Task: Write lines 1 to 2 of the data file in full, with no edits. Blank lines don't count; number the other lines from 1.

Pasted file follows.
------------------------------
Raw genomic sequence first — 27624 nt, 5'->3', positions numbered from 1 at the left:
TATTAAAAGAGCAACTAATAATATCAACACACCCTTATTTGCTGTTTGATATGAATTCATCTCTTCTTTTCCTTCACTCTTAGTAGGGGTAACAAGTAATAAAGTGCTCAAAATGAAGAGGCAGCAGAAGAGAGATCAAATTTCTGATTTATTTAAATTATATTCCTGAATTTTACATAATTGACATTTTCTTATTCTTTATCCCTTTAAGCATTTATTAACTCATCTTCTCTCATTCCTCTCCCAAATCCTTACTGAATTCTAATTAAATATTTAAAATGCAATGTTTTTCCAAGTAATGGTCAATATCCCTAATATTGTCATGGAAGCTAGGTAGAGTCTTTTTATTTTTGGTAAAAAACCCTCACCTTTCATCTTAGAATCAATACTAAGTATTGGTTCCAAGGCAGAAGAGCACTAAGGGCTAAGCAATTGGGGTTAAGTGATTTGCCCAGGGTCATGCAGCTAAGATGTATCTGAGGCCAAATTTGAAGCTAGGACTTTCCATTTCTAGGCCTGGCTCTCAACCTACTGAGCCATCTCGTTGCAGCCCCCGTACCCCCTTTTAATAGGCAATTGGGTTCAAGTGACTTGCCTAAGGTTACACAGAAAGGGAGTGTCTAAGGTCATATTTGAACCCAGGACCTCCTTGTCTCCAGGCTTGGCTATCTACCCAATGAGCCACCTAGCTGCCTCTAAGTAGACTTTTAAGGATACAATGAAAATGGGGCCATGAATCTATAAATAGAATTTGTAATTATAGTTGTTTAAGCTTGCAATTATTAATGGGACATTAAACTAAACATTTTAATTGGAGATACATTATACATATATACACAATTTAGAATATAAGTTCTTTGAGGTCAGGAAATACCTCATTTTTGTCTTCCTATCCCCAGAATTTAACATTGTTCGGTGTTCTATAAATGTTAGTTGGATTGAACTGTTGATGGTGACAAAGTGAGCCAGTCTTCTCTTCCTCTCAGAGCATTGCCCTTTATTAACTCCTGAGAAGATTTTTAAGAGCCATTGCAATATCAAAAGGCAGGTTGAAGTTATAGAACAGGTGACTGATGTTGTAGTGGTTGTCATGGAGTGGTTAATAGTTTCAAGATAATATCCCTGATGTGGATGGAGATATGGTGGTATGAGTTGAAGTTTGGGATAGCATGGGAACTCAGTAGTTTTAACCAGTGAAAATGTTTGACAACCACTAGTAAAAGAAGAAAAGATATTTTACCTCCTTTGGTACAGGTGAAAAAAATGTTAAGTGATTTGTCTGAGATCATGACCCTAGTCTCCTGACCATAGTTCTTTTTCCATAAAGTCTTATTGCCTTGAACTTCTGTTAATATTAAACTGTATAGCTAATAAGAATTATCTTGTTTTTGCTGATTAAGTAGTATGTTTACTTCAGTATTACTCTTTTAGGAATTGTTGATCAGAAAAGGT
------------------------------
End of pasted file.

Raw genomic sequence first — 27624 nt, 5'->3', positions numbered from 1 at the left:
TATTAAAAGAGCAACTAATAATATCAACACACCCTTATTTGCTGTTTGATATGAATTCATCTCTTCTTTTCCTTCACTCTTAGTAGGGGTAACAAGTAATAAAGTGCTCAAAATGAAGAGGCAGCAGAAGAGAGATCAAATTTCTGATTTATTTAAATTATATTCCTGAATTTTACATAATTGACATTTTCTTATTCTTTATCCCTTTAAGCATTTATTAACTCATCTTCTCTCATTCCTCTCCCAAATCCTTACTGAATTCTAATTAAATATTTAAAATGCAATGTTTTTCCAAGTAATGGTCAATATCCCTAATATTGTCATGGAAGCTAGGTAGAGTCTTTTTATTTTTGGTAAAAAACCCTCACCTTTCATCTTAGAATCAATACTAAGTATTGGTTCCAAGGCAGAAGAGCACTAAGGGCTAAGCAATTGGGGTTAAGTGATTTGCCCAGGGTCATGCAGCTAAGATGTATCTGAGGCCAAATTTGAAGCTAGGACTTTCCATTTCTAGGCCTGGCTCTCAACCTACTGAGCCATCTCGTTGCAGCCCCCGTACCCCCTTTTAATAGGCAATTGGGTTCAAGTGACTTGCCTAAGGTTACACAGAAAGGGAGTGTCTAAGGTCATATTTGAACCCAGGACCTCCTTGTCTCCAGGCTTGGCTATCTACCCAATGAGCCACCTAGCTGCCTCTAAGTAGACTTTTAAGGATACAATGAAAATGGGGCCATGAATCTATAAATAGAATTTGTAATTATAGTTGTTTAAGCTTGCAATTATTAATGGGACATTAAACTAAACATTTTAATTGGAGATACATTATACATATATACACAATTTAGAATATAAGTTCTTTGAGGTCAGGAAATACCTCATTTTTGTCTTCCTATCCCCAGAATTTAACATTGTTCGGTGTTCTATAAATGTTAGTTGGATTGAACTGTTGATGGTGACAAAGTGAGCCAGTCTTCTCTTCCTCTCAGAGCATTGCCCTTTATTAACTCCTGAGAAGATTTTTAAGAGCCATTGCAATATCAAAAGGCAGGTTGAAGTTATAGAACAGGTGACTGATGTTGTAGTGGTTGTCATGGAGTGGTTAATAGTTTCAAGATAATATCCCTGATGTGGATGGAGATATGGTGGTATGAGTTGAAGTTTGGGATAGCATGGGAACTCAGTAGTTTTAACCAGTGAAAATGTTTGACAACCACTAGTAAAAGAAGAAAAGATATTTTACCTCCTTTGGTACAGGTGAAAAAAATGTTAAGTGATTTGTCTGAGATCATGACCCTAGTCTCCTGACCATAGTTCTTTTTCCATAAAGTCTTATTGCCTTGAACTTCTGTTAATATTAAACTGTATAGCTAATAAGAATTATCTTGTTTTTGCTGATTAAGTAGTATGTTTACTTCAGTATTACTCTTTTAGGAATTGTTGATCAGAAAAGGT